Search:
Computing and Library Services - delivering an inspiring information environment

Inhaled corticosteroids for asthma: impact of practice level device switching on asthma control

Thomas, Mike, Price, David, Chrystyn, Henry, Lloyd, Andrew, Williams, Angela E. and von Ziegenweidt, Julie (2009) Inhaled corticosteroids for asthma: impact of practice level device switching on asthma control. BMC Pulmonary Medicine, 9 (1). pp. 1-10. ISSN 1471-2466

[img]
Preview
PDF - Published Version
Available under License Creative Commons Attribution.

Download (571kB) | Preview

    Abstract

    Background
    As more inhaled corticosteroid (ICS) devices become available, there may be pressure for health-care providers to switch patients with asthma to cheaper inhaler devices. Our objective was to evaluate impact on asthma control of inhaler device switching without an accompanying consultation in general practice.

    Methods
    This 2-year retrospective matched cohort study used the UK General Practice Research Database to identify practices where ICS devices were changed without a consultation for ≥5 patients within 3 months. Patients 6–65 years of age from these practices whose ICS device was switched were individually matched with patients using the same ICS device who were not switched. Asthma control over 12 months after the switch was assessed using a composite measure including short-acting β-agonist and oral corticosteroid use, hospitalizations, and subsequent changes to therapy.

    Results
    A total of 824 patients from 55 practices had a device switch and could be matched. Over half (53%) of device switches were from dry powder to metered-dose inhalers. Fewer patients in switched than matched cohort experienced successful treatment based on the composite measure (20% vs. 34%) and more experienced unsuccessful treatment (51% vs. 38%). After adjusting for possible baseline confounding factors, the odds ratio for treatment success in the switched cohort compared with controls was 0.29 (95% confidence interval [CI], 0.19 to 0.44; p < 0.001) and for unsuccessful treatment was 1.92 (95% CI, 1.47 to 2.56; p < 0.001).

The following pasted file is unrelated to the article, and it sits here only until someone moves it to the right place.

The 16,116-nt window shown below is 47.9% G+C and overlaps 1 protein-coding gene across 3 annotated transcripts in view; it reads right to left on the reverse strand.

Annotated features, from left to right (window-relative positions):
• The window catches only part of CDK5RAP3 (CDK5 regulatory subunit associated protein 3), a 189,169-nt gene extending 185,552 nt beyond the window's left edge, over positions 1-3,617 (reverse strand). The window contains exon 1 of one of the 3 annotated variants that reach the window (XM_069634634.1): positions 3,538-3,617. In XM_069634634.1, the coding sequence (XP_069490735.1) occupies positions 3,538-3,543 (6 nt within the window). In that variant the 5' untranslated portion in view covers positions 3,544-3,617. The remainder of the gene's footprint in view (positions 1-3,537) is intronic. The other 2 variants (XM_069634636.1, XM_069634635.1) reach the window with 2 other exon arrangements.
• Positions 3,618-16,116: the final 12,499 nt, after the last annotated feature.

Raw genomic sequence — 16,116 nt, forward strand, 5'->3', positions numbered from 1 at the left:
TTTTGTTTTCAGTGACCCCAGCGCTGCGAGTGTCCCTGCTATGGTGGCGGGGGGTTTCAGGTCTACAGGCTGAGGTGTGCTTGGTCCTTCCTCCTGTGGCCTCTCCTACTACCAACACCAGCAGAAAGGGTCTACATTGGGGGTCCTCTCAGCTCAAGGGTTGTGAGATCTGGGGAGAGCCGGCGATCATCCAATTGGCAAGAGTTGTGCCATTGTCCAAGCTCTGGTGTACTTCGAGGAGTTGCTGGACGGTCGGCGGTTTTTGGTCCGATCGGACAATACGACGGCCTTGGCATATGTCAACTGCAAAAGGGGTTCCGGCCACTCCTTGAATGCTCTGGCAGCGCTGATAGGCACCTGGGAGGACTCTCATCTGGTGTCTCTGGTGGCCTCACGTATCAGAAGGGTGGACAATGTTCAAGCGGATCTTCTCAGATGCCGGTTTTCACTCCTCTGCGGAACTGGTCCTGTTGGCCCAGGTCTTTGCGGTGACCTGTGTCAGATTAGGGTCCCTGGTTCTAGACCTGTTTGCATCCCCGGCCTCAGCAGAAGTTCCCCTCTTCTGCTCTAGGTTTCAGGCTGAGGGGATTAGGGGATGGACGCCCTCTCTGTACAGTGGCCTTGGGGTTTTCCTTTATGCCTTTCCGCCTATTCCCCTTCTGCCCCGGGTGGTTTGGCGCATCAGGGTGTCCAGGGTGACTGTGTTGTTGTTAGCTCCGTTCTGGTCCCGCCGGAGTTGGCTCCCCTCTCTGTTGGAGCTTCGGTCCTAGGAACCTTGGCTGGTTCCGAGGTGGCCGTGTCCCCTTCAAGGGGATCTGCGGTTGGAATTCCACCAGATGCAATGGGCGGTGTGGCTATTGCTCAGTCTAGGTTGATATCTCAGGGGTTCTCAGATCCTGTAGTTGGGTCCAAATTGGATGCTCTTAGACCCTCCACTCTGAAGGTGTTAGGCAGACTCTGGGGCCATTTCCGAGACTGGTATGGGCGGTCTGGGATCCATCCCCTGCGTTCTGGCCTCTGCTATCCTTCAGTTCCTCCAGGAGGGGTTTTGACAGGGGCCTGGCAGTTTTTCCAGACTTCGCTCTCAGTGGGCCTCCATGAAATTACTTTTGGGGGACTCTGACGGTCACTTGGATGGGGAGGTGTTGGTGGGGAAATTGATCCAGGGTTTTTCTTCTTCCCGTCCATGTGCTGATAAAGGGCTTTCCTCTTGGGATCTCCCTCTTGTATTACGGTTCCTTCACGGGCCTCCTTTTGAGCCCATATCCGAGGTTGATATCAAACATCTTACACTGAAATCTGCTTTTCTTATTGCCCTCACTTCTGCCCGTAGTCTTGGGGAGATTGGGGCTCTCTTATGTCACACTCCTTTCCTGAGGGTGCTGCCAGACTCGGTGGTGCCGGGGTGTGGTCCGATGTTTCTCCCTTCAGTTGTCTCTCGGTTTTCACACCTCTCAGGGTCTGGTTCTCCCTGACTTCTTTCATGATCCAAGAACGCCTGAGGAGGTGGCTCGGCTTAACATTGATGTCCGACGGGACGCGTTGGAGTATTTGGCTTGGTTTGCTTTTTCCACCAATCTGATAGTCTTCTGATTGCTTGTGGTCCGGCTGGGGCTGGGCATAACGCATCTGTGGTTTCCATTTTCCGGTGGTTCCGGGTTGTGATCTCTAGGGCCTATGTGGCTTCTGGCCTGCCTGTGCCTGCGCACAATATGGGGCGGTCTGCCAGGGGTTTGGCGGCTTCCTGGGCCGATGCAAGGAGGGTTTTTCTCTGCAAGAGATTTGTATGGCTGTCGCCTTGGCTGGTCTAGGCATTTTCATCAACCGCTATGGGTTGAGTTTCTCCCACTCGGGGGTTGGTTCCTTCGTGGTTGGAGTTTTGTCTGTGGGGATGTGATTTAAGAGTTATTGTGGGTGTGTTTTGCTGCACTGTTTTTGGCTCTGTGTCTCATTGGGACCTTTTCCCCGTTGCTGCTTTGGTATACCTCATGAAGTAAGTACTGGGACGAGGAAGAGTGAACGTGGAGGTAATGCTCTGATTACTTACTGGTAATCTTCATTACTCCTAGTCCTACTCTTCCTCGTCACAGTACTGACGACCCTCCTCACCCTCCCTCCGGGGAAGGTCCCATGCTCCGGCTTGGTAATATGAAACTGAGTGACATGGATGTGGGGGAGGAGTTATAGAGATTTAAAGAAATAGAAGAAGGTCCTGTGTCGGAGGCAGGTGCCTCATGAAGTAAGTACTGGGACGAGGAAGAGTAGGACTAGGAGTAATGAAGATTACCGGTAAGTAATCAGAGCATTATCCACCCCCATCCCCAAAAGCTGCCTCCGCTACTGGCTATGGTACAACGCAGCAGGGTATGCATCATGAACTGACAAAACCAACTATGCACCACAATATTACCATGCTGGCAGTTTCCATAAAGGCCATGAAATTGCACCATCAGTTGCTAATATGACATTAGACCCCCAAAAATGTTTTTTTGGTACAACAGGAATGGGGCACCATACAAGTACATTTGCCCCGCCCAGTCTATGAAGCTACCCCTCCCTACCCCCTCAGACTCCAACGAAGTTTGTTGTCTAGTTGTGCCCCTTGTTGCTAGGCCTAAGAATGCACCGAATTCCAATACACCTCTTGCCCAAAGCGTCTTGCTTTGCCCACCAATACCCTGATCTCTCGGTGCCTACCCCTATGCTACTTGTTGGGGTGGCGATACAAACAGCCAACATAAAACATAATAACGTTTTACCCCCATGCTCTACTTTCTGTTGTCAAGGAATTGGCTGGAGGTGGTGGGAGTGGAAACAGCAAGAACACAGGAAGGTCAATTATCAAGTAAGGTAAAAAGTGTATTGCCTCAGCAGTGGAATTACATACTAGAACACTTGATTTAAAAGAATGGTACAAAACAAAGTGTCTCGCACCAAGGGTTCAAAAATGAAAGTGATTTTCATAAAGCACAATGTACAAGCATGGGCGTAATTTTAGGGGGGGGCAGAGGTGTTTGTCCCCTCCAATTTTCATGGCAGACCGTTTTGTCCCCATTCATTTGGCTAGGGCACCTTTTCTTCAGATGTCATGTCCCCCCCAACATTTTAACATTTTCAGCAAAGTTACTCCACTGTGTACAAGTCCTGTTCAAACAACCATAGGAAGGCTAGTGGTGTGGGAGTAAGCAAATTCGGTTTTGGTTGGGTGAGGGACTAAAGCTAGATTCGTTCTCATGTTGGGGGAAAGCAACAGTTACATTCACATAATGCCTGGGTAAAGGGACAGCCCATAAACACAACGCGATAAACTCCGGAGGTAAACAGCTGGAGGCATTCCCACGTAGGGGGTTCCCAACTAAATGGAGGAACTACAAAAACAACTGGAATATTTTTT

Conclusion
    Switching ICS devices without a consultation was associated with worsened asthma control and is therefore inadvisable.

    Item Type: Article
    Subjects: R Medicine > RS Pharmacy and materia medica
    Schools: School of Applied Sciences
    Related URLs:
    Depositing User: Graham Stone
    Date Deposited: 24 Nov 2009 16:55
    Last Modified: 28 Jul 2010 19:50
    URI: http://eprints.hud.ac.uk/id/eprint/6362

    Document Downloads

    Downloader Countries

    More statistics for this item...

    Item control for Repository Staff only:

    View Item

    University of Huddersfield, Queensgate, Huddersfield, HD1 3DH Copyright and Disclaimer All rights reserved ©